Caring for a Parent who is Resistant to Care

Upset womanIt’s typical for our parents to resist moving out of their homes if they need to be cared for or need assistance in a long-term care facility. They may think their children are bossy and forcing them into a situation they didn’t choose. People, in general, are also often resistant to having an aid or personal carer other than family in their home.

A friend of mine had to move his parents, who were no longer able to care for themselves, into an assisted living facility. His mom had broken her hip and his dad was blind. After spending a couple of weeks settling them into their new home, David’s mom accused him of kidnapping her and his dad. In the end, after David returned home, his parents found a way to move back into their condo. There are bad feelings on both sides and now David and his parents are not speaking.

When the roles of parent and child are reversed, awkward moments and emotions can arise. The adult child may feel resentment at having to provide support and/or care for the parents because the extra time detracts from his or her normal routine and work schedule. Sometimes there is a financial burden placed on the adult child. The parents may feel disempowered when their freedoms are limited or taken away. They may feel financially stressed, and not want to “be a burden.”

Here are some ways to help you navigate this touchy and stressful subject.

  • Talk with your parents’ Primary Care Physician to get a clear picture of their physical needs.
  • Although you want your parents to be safe, above all else, respect their perspective and autonomy. Listen with an open heart and mind, and share your concerns. Tell them you know that this is hard, and that you are concerned about their welfare and safety.
  • Validate their feelings. Ask non-threatening, open-ended questions about the type of care they might be willing to accept. “Mom, wouldn’t it be great if you didn’t have to cook or do laundry anymore?” “Dad, do you miss having coffee out with your friends?” Their answers will provide you with the opening to a discussion about how a caregiver or assisted living situation can make their lives, and yours, easier.
  • If finances are an issue try to enlist the help of a close friend, neighbor or family member once or twice a week for a couple of hours to assist with meal preparation, etc.
  • If this works and your folks get accustomed to having someone in their home, hire a caregiver agency to provide more care as needed.

What if you’ve tried everything you can think of and your parent is still resistant to help. Or what if your sibling wreaks havoc on what you’ve done?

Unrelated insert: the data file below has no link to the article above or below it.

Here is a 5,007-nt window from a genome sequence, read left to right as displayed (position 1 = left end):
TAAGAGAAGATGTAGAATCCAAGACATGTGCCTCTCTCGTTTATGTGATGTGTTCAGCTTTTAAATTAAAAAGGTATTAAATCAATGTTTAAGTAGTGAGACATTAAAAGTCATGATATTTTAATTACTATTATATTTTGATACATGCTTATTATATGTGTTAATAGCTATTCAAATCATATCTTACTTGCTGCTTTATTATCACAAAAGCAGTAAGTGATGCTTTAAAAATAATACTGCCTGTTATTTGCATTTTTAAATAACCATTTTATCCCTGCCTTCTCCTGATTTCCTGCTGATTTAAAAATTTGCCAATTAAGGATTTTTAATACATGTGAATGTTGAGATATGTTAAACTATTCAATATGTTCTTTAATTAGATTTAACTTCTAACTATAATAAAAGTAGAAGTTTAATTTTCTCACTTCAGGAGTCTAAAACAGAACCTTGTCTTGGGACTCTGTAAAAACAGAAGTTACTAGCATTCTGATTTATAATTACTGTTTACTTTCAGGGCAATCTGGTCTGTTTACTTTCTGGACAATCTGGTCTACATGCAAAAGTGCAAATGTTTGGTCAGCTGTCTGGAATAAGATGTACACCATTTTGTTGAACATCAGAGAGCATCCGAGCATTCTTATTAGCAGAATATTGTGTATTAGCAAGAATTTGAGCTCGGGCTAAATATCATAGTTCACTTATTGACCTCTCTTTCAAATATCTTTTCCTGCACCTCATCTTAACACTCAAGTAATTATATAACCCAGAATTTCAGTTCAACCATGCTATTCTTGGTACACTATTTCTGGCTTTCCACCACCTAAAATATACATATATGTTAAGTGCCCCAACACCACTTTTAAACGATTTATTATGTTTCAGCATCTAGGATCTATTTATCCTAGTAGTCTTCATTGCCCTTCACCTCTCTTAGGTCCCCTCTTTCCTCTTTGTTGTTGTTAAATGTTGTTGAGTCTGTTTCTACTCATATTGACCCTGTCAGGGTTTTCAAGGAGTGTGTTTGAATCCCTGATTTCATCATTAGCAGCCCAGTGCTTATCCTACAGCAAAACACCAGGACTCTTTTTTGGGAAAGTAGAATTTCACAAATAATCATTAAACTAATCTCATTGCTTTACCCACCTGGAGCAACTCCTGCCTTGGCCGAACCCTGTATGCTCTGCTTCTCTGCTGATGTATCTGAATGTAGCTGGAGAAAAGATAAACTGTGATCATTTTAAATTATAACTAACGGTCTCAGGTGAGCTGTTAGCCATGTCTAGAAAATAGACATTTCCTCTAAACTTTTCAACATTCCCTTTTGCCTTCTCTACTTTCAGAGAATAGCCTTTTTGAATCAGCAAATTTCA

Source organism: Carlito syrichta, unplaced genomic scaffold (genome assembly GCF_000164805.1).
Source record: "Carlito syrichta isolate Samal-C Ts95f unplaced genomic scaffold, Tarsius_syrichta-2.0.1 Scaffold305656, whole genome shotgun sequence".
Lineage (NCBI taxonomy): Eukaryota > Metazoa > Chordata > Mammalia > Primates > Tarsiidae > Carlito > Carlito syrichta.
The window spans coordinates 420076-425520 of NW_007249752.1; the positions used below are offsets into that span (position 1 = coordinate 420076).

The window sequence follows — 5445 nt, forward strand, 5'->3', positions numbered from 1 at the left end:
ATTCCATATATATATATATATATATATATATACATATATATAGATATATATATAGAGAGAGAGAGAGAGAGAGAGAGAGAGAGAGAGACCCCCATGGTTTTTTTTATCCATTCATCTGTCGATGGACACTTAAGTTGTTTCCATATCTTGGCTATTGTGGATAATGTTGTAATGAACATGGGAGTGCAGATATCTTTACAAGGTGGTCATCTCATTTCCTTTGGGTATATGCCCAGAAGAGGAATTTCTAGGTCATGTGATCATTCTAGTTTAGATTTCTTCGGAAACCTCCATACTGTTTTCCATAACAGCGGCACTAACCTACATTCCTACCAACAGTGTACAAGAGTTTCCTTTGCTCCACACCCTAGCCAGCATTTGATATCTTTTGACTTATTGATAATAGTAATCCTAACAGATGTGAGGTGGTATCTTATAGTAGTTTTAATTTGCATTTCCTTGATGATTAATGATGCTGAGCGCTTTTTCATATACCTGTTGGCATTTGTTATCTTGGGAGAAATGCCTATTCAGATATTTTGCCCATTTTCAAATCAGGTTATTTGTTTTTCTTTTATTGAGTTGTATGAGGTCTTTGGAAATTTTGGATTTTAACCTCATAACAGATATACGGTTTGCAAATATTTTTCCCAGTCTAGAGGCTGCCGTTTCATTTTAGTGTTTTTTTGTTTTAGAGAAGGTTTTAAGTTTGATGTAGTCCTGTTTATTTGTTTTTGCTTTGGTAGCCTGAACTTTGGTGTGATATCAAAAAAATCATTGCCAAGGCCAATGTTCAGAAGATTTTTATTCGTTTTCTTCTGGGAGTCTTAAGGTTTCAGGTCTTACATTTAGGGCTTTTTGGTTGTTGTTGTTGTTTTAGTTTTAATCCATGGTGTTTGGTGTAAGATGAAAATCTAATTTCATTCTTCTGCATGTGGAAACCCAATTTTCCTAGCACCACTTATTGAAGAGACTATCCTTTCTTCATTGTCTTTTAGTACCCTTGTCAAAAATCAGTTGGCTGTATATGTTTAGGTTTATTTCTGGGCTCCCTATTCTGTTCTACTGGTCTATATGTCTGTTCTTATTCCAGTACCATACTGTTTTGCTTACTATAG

If you sincerely believe that your parent’s behavior is contrary to what they typically exhibited previously; if they are unsafe in their home or are a danger to them self or others; if you have considered their dignity with respect, and you believe that their mental capacity is impaired as well as their decision making, you can activate a Medical Power of Attorney (MDPOA).

This is a legal document that authorizes someone to make medical decisions on behalf of another, only if one is already in place. If one is not in place and things are getting dire, consult with an elder attorney to determine if it makes sense to have a court appointed guardianship. This would be a last resort.

Most importantly, treat your parents with respect and honor their wishes the best that you can, always keeping their safety as a priority. Most everyone wants to stay in their home as long as possible. It’s hard bringing up this topic with our parents, but the earlier the better, especially when one of your loved one has dementia.


Barbra Cohn cared for her husband Morris for 10 years. He passed away from younger-onset Alzheimer’s disease in 2010. Afterward, she was compelled to write “Calmer Waters: The Caregiver’s Journey Through Alzheimer’s & Dementia”–winner of the 2018 Book Excellence Award in self-help– in order to help other caregivers feel healthier and happier, have more energy, sleep better, feel more confident, deal with feelings of guilt and grief, and to ultimately experience inner peace. “Calmer Waters” is available at AmazonBarnes & NobleBoulder Book StoreTattered Cover Book Store,  Indie, and many other fine independent bookstores, as well as public libraries.





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